The physical representation of the virtual components is performed in CHESSIoTHardware profile. The target platform specifications, such as the number of processors and core units, are also defined as part of the hardware design. The majority of the features in this profile are dependent on UML MARTE. Finally, all of the information about the system’s communication elements is contained in the CHESSIoTOperational profile. This profile should ideally be used to model communication modes, servers, communication protocols, and storage resources. In addition, this profile will be included to aid in the performance analysis of the resource blocks in question.

The current CHESSIoT analysis environment infrastructure relies on the exiting analysis infrastructure provided by CHESS. CHESS provides a variety of analyses depending on the needs (functional, timing, dependability). Although the current CHESSIoT models can fully comply with such analysis, we understand that the analysis mechanism might not fully align with the IoT domain settings. For instance, CHESS’s real-time analysis infrastructure relies on the MAST tool [2], a timing analysis tool that is based on the component timing requirements of the system. The user must annotate the real-time temporal logic attributes on each component’s operations to execute such analysis. The timing request type (i.e., periodic or sporadic), the request’s worst-case execution time, the priority, and the desired execution deadline are among the attributes.

It is worth noting that in IoT domain settings, the activities are more dynamic and unpredictable. This could be due to a variety of unexpected environmental constraints. We must also remember that deadlocks events might occur in the middle of a process, such as when a processing resource fails. CHESSIoT aims to build on top of the CHESS real-time analysis environment to incorporate such IoT-specific properties in the analysis processes.

Iii The code generation methodology

The CHESSIoT environment will also offer a possibility to generate the platform-specific code. This is achieved by employing an intermediate ThingML model and later get transformed into platform-specific code. ThingML is amongst the most popular domain-specific model-driven engineering tools for the Internet of Things domain. It comprises a custom textual modeling language, a supporting modeling tool, and advanced code generator capabilities. ThingML code generator targets many popular programming languages such as C/C++, Java, and Javascript, and about ten different target platforms (ranging from tiny 8bit microcontrollers to servers) and ten different communication protocols [3].

The CHESSIoT component’s semantics differs from the ThingML’s to some extent, and that is why the mapping of the elements is needed to solicit an efficient transformation. Table I summarizes the mapping between the CHESSIoT model and ThingML, which is therefore referred to when performing CHESSIoT2ThingML model transformation. Even though the ThingML framework is well-developed and promising, not all aspects have been covered. For example, the ThingML framework cannot conduct any system-related analysis, which is crucial in a sector like IoT where safety is a concern. CHESSIoT proposes a centralized and fully automated environment where users may design, develop, analyze and generate IoT systems using ThingML and CHESS technologies. Note that a CHESSIoT user will not need ThingML knowledge to generate code. For full access to the CHESSIoT approach, please consult our previous work [4].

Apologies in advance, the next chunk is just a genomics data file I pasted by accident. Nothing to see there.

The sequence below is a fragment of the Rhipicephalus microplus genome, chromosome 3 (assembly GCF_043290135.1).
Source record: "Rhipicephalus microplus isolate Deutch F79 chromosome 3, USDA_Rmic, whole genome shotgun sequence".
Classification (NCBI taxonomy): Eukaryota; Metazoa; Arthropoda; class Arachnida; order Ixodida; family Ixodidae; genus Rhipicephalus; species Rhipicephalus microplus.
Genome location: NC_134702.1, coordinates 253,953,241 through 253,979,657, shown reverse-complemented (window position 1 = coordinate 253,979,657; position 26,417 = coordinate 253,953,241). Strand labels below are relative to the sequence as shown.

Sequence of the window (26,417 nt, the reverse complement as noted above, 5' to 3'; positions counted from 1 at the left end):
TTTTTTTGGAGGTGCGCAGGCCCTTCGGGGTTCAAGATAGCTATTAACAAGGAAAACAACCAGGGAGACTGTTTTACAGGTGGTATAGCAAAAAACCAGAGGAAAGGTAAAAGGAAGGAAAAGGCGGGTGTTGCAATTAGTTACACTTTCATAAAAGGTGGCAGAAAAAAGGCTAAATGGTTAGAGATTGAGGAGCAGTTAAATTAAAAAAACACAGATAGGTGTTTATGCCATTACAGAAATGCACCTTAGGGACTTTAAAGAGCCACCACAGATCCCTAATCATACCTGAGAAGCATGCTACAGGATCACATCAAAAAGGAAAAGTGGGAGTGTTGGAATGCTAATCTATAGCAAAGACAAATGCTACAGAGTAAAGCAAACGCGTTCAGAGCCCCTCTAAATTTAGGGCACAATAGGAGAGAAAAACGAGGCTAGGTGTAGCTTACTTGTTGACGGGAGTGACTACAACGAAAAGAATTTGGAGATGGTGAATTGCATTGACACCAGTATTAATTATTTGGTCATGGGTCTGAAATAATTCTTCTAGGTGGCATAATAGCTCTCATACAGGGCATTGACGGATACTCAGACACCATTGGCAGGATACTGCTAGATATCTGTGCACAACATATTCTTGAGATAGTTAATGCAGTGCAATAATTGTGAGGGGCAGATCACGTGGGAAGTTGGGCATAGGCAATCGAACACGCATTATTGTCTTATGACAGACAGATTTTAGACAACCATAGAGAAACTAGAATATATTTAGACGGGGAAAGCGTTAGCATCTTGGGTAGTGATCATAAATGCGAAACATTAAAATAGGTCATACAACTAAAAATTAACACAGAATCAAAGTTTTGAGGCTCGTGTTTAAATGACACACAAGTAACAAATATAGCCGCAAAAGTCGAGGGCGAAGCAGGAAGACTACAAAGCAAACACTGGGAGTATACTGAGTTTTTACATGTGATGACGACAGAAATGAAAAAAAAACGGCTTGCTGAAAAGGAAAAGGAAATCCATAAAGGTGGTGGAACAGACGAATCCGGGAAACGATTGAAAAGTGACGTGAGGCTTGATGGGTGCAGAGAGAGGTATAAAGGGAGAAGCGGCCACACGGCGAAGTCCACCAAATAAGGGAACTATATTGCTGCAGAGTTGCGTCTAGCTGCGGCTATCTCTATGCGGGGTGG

CHESSIoT element ThingML element
Component Thing
Provided/required port Provided/required port
Operation Function
Property Property
Payload Message
IoTState/Transition State/Transition
StateGuards Guards
IoTEvent/Action Event/Action
TABLE I: Proposed CHESSIoT2ThingML mapping

Iv Conclusion

Because of the inherent complexity of IoT systems, it is necessary to conceive techniques and tools to develop and manage them. Furthermore, early analysis of such systems can detect possible issues before system deployment and execution. This paper presents CHESSIoT, a domain-specific modeling and analysis environment for complex IoT applications. We have also introduced the methodology of the envisioned code generation approach.

References

  • [1] A. Debiasi and et al (2021) Model-based analysis support for dependable complex systems in CHESS. In Proceedings of the 9th MODELSWARD, 2021, February 8-10, 2021, pp. 262–269. External Links: Document Cited by: §I, §I, §II.
  • [2] M. Gonzalez Harbour and et al (2001) MAST: modeling and analysis suite for real time applications. In Proceedings 13th Euromicro Conference on Real-Time Systems, Vol. , pp. 125–134. External Links: Document Cited by: §II.
  • [3] N. Harrand and et al (2016) ThingML: a language and code generation framework for heterogeneous targets. In In the ACM/IEEE 19th MODELS’16, pp. 125–135. External Links: ISBN 9781450343213, Document Cited by: §III.
  • [4] F. Ihirwe and et al (2021) Towards a modeling and analysis environment for industrial iot systems. arXiv preprint arXiv:2105.14136. Cited by: §I, §III.
  • [5] M. Tisi and et al (2019) Lowcomote: training the next generation of experts in scalable low-code engineering platforms. 1st Junior Researcher Community Event, pp. 67–76. Cited by: §I, §I.